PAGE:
Beyond our big projects, we also traveled to Scotland, Japan, and Australia to host Citizens Juries, discuss the power of deliberative democracy, and learn from others in the field. This coming year, we’ll continue our collaboration with our partners in the UK, using Citizens Juries to develop policy recommendations for sharing health records for research and commercial purposes. We will continue to build relationships with and learn from our global colleagues such as Nexus Institute and Bertelsmann Stiftung in Germany, democracyCo and newDemocracy Foundation in Australia, and MASS LBP in Canada and others doing exciting work in this field. We will deepen our international connections by continuing to support the development of the Democracy Research & Development network. Most importantly, we will continue meeting, learning from, and collaborating with practitioners in the US and across the globe who are using Citizens Juries and other deliberative methods to improve democracy and directly involve citizens and community members in developing the policies that affect their lives.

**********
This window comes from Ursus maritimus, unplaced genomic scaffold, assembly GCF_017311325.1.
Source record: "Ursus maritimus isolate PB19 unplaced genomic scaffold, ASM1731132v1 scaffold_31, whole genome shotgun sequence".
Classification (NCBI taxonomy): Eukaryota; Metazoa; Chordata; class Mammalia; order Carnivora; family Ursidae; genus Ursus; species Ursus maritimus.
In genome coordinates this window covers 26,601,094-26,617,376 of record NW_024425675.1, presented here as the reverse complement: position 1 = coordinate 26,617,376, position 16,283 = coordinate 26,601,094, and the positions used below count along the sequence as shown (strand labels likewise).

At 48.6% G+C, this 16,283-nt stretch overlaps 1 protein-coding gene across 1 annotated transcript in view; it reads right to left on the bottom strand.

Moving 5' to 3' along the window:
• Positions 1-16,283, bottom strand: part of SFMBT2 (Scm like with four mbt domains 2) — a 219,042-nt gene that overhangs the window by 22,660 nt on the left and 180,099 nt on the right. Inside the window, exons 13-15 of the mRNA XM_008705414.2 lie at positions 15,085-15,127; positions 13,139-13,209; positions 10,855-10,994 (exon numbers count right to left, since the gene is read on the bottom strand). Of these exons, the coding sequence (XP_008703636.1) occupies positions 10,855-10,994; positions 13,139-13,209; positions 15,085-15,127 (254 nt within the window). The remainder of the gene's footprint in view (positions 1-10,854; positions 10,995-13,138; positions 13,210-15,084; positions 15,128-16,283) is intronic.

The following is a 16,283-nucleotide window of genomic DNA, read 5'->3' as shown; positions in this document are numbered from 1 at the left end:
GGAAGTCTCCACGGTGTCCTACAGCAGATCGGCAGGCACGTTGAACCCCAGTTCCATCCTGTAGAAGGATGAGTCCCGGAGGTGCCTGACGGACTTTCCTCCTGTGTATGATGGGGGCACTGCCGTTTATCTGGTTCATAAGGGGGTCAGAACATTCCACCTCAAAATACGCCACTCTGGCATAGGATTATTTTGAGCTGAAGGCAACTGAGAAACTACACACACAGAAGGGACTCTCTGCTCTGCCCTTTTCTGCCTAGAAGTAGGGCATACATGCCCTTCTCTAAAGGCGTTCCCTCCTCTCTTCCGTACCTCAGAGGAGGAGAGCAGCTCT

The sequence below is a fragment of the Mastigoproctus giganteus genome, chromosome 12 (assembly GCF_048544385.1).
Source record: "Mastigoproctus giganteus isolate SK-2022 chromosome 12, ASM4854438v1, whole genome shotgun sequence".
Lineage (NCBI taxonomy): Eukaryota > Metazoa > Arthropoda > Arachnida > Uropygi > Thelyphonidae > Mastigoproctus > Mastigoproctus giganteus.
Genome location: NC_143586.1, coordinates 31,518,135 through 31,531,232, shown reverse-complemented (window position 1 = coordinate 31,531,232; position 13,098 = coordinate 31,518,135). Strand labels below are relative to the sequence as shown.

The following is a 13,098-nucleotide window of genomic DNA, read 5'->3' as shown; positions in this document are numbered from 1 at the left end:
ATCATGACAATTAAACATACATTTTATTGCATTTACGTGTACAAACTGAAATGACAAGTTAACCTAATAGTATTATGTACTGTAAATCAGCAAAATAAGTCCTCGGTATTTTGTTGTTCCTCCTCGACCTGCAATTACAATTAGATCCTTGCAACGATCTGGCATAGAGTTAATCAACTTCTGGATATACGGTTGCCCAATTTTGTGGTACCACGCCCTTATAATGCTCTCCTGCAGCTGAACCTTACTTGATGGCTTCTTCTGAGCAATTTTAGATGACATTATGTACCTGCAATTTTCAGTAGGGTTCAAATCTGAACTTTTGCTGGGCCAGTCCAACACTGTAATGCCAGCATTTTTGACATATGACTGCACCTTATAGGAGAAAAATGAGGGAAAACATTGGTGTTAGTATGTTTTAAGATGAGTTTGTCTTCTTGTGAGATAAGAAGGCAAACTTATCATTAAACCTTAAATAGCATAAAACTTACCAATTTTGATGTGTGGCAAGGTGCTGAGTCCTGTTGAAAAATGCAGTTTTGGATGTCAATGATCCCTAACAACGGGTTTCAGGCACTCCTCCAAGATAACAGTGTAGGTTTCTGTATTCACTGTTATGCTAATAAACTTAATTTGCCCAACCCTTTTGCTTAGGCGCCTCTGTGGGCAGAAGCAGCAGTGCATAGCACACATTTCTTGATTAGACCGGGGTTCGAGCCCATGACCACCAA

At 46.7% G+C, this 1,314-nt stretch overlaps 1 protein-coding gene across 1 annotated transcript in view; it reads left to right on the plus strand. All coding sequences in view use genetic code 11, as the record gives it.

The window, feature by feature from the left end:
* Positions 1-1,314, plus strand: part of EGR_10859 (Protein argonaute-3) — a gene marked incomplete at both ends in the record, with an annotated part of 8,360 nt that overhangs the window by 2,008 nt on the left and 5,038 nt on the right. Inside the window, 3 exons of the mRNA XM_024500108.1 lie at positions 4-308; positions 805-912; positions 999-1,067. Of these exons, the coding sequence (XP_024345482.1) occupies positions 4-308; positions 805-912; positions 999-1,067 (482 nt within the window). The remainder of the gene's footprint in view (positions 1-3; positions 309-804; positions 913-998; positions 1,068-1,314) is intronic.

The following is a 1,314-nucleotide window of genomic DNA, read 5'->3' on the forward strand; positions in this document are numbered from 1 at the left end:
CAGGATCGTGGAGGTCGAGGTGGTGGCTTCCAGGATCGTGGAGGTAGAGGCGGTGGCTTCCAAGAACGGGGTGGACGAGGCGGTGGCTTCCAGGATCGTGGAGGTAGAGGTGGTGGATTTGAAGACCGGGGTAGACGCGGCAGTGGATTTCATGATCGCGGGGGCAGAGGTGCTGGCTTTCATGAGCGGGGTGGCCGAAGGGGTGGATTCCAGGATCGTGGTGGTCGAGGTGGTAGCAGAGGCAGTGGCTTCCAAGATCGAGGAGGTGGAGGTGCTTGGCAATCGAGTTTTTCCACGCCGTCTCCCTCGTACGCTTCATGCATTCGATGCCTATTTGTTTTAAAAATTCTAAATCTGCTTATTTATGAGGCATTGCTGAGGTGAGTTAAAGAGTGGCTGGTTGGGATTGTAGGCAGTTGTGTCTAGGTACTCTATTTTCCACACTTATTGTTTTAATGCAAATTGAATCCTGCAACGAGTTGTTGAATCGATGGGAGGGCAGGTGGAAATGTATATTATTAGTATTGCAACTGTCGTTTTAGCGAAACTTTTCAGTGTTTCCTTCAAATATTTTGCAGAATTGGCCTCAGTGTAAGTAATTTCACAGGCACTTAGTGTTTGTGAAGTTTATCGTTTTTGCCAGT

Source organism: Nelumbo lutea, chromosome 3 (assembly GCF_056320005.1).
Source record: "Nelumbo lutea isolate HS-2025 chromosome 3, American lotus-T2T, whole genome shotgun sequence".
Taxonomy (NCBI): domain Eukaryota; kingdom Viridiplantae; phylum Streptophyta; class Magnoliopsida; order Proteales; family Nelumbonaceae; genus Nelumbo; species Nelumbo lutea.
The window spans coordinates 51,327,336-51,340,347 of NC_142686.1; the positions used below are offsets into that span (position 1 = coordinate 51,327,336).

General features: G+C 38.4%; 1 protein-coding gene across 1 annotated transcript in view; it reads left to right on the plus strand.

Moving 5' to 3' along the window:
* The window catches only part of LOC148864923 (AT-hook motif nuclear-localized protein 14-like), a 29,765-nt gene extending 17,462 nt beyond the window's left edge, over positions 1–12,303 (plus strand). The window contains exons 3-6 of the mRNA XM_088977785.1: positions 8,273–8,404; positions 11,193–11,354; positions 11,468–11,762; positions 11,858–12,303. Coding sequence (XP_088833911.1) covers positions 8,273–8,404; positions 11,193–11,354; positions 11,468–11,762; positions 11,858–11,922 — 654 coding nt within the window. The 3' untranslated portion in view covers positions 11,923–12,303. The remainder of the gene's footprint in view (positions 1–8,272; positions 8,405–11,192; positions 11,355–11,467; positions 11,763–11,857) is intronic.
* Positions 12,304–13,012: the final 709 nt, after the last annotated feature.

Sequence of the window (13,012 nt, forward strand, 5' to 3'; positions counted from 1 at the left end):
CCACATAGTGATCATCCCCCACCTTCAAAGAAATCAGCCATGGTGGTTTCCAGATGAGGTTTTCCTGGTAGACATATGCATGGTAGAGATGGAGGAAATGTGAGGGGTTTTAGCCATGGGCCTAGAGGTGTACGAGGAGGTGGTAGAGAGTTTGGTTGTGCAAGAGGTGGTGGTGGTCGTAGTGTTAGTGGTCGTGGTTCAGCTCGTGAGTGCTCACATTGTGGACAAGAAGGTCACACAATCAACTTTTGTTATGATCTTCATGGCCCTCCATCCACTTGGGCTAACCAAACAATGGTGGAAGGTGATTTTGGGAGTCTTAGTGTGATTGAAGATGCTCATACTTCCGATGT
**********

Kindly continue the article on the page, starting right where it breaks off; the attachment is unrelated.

We’re excited to co-host the Innovations in Participatory Democracy Conference March 8th-10th in Phoenix, Arizona. The conference will bring together more than 250 youth, educators, advocates, elected officials, and researchers to explore innovations that empower community members to make real decisions and directly participate in government. You can still buy your ticket and RSVP on Facebook now!
We’re proud of what we accomplished in 2017, and can’t wait to bring the momentum into 2018.
Our programs wouldn’t happen without your support–thank you for wanting to build a better democracy. You are our partner in rebuilding trust in local government and media, and your investment in our work has helped citizens realize their role in creating change. Together we will continue creating stronger communities and representative solutions for everyone.
Thank you to individual donors and our foundation partners who are helping us strengthen democracy through support of our organization and our programs: the Bush Foundation, Democracy Fund, the Joyce Foundation, the Kettering Foundation, Knight Foundation, and the McKnight Foundation.